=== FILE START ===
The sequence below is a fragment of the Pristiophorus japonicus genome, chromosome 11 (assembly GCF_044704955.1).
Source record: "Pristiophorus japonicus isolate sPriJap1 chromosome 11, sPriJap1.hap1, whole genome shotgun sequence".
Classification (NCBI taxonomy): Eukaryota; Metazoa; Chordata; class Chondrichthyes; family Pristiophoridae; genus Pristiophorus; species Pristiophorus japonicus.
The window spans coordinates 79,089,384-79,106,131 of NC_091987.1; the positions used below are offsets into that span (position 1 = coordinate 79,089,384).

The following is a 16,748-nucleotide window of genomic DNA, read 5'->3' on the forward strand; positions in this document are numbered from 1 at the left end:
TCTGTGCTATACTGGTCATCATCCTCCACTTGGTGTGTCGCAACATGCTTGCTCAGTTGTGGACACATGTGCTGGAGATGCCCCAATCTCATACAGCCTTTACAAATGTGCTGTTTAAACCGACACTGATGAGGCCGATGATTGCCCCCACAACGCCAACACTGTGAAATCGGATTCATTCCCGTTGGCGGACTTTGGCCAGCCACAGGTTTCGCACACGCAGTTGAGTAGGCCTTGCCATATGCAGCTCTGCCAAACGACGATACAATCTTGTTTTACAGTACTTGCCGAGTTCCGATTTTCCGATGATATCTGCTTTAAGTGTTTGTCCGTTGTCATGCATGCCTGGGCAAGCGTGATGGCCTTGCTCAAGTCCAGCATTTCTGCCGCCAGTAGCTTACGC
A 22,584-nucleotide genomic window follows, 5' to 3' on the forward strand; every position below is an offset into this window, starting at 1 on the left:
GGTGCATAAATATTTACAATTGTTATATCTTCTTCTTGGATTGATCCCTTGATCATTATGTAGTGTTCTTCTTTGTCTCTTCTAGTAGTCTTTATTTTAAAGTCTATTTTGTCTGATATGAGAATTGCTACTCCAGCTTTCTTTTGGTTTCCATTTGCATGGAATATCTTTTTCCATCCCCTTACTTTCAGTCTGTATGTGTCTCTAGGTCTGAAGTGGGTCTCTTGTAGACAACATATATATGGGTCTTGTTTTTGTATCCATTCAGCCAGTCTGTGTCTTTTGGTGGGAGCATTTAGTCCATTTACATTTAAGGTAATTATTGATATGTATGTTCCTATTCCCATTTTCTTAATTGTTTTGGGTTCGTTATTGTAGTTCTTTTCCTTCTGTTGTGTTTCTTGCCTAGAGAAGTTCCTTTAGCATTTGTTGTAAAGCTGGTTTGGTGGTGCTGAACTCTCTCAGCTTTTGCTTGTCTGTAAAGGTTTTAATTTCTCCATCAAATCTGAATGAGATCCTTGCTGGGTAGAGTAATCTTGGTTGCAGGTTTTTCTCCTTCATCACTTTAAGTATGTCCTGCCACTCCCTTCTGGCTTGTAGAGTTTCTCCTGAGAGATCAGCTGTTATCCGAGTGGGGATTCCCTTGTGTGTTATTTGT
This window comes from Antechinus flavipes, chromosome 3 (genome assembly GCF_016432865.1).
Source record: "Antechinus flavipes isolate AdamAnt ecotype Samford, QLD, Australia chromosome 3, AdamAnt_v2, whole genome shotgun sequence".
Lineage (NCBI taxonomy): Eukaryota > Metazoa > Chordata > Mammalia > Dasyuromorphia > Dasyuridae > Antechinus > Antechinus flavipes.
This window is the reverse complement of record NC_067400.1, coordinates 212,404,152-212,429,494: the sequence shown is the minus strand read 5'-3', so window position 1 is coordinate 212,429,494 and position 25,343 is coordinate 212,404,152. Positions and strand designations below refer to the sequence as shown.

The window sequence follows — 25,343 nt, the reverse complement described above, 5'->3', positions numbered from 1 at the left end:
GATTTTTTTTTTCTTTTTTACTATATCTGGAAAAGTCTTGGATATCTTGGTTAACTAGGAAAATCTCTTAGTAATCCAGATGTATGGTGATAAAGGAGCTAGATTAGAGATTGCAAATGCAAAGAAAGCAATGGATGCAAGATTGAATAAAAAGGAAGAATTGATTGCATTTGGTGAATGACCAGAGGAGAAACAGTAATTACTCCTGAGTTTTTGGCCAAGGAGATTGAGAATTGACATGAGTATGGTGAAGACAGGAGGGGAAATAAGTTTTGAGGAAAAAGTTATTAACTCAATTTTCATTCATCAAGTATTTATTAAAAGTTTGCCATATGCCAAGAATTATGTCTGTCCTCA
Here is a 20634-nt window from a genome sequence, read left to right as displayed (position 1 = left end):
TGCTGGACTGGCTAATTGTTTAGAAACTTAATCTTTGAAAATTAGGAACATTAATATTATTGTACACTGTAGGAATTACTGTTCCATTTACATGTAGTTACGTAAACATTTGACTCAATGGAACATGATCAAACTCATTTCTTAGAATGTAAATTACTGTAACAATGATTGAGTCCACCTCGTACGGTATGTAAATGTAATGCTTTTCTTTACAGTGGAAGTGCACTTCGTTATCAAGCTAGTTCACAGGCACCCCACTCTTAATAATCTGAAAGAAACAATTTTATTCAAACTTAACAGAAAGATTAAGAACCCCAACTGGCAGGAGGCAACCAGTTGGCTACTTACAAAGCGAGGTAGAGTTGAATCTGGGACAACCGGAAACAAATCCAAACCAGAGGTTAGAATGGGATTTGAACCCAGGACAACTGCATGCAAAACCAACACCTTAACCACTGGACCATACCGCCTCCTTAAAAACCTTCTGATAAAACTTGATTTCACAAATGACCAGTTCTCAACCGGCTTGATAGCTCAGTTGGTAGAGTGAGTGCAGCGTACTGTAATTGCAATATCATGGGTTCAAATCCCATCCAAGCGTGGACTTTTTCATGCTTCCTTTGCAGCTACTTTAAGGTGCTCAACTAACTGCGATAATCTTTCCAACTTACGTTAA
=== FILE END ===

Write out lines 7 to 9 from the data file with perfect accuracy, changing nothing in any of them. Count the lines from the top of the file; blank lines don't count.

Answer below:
A 22,584-nucleotide genomic window follows, 5' to 3' on the forward strand; every position below is an offset into this window, starting at 1 on the left:
GGTGCATAAATATTTACAATTGTTATATCTTCTTCTTGGATTGATCCCTTGATCATTATGTAGTGTTCTTCTTTGTCTCTTCTAGTAGTCTTTATTTTAAAGTCTATTTTGTCTGATATGAGAATTGCTACTCCAGCTTTCTTTTGGTTTCCATTTGCATGGAATATCTTTTTCCATCCCCTTACTTTCAGTCTGTATGTGTCTCTAGGTCTGAAGTGGGTCTCTTGTAGACAACATATATATGGGTCTTGTTTTTGTATCCATTCAGCCAGTCTGTGTCTTTTGGTGGGAGCATTTAGTCCATTTACATTTAAGGTAATTATTGATATGTATGTTCCTATTCCCATTTTCTTAATTGTTTTGGGTTCGTTATTGTAGTTCTTTTCCTTCTGTTGTGTTTCTTGCCTAGAGAAGTTCCTTTAGCATTTGTTGTAAAGCTGGTTTGGTGGTGCTGAACTCTCTCAGCTTTTGCTTGTCTGTAAAGGTTTTAATTTCTCCATCAAATCTGAATGAGATCCTTGCTGGGTAGAGTAATCTTGGTTGCAGGTTTTTCTCCTTCATCACTTTAAGTATGTCCTGCCACTCCCTTCTGGCTTGTAGAGTTTCTCCTGAGAGATCAGCTGTTATCCGAGTGGGGATTCCCTTGTGTGTTATTTGT
This window comes from Antechinus flavipes, chromosome 3 (genome assembly GCF_016432865.1).